When Dr. Simon Oliver and Atilla Bicskos Kaszo of the Thresher Shark Research and Conservation Project first saw the shark off Malapascua Island in the Philippines, they knew she was agitated, but couldn't tell what was the matter.
They were doing a biological survey at Monad Shoal, an underwater island also known as Shark Point where various species often come to have their skin cleansed by cleaner wrasse, small fish that feed on parasites. One morning in April 2013, Oliver, a researcher from the University of Chester, and Bicskos, a photographer, spotted a shark who was behaving peculiarly.
"We observed a large female pelagic thresher shark swimming back and forth across a cleaning station in an agitated state," the authors wrote in a paper published recently in the journal Coral Reefs. "We were unable to decipher the cause of the shark's distress from our observation post 15 m away, although it was evident that cleaner wrasse were taking bites from its pelvic region. We observed the shark for a total of 4 min, during which we took its photograph for identification purposes. The shark then left the cleaning station and was not observed again."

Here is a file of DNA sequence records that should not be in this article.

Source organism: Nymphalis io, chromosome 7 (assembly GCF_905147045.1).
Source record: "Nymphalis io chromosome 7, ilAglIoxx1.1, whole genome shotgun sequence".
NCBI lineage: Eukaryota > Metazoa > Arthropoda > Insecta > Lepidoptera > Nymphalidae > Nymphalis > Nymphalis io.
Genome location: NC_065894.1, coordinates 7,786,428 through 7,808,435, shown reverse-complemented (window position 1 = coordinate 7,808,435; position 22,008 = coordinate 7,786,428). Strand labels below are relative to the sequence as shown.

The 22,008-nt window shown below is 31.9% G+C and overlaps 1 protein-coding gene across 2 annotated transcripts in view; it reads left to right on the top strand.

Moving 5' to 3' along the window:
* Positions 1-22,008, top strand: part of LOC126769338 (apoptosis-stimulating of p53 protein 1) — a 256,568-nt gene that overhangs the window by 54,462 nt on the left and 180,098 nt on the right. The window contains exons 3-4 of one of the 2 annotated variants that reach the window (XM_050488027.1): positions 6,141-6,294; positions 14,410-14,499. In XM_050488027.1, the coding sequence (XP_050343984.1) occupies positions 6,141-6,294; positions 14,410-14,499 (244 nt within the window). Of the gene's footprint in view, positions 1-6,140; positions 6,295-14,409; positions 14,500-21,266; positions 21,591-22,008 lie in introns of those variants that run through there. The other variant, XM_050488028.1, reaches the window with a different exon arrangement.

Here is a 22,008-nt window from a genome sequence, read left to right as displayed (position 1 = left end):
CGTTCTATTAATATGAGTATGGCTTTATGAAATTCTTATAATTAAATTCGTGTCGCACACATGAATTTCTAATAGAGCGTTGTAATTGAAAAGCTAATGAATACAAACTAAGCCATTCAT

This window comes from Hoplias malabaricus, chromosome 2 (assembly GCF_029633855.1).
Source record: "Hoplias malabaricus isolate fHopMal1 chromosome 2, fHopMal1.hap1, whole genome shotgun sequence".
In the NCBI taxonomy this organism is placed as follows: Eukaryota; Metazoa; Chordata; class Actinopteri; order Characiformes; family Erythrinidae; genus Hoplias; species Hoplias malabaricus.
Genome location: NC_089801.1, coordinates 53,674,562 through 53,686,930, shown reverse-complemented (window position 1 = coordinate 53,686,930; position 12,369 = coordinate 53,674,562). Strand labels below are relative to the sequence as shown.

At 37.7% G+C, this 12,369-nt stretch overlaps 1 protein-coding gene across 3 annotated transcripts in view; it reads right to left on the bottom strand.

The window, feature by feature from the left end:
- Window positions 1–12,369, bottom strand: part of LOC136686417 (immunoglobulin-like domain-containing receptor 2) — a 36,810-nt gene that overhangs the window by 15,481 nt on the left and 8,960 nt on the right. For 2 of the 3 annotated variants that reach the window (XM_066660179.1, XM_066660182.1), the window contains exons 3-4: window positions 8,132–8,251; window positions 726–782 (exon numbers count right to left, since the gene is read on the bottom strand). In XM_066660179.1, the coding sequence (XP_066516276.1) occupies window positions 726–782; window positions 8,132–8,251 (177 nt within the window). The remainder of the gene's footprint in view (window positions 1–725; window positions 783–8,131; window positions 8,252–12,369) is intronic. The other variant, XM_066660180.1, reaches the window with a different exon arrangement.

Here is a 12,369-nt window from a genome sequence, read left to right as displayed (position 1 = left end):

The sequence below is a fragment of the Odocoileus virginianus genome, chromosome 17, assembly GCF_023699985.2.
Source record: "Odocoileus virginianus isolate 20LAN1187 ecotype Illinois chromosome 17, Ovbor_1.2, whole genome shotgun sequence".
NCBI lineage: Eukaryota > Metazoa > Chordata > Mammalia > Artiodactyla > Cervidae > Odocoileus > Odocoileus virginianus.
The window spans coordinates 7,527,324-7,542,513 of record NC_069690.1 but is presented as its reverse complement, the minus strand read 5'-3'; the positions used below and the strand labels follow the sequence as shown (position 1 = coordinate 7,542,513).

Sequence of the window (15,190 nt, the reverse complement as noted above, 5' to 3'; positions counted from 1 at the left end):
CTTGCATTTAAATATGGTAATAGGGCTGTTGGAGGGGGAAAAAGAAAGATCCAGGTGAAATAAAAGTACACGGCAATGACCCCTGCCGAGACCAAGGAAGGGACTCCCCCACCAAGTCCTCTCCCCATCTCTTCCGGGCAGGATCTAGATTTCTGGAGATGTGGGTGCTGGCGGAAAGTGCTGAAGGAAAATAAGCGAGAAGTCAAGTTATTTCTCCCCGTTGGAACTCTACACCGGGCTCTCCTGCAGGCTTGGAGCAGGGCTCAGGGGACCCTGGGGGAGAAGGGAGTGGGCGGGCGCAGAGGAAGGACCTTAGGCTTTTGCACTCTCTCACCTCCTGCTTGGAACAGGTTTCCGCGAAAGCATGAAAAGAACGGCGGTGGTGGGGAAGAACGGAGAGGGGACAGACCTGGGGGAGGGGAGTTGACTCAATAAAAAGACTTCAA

When they processed the photo, they discovered the cause of her discomfort: The shark was in the middle of having a baby. The picture (above) "revealed the head of a pup emerging from the shark's cloaca."
Oliver believes this is the first time a wild thresher shark -- or any shark -- has been photographed giving birth.
He told CBS News, "Having studied these animals for years it was the second most exciting moment of my career. Although we cannot know for certain, it may very well be the first record of an oceanic shark species giving birth in the wild. This was a remarkable moment and we were very privileged to observe it."
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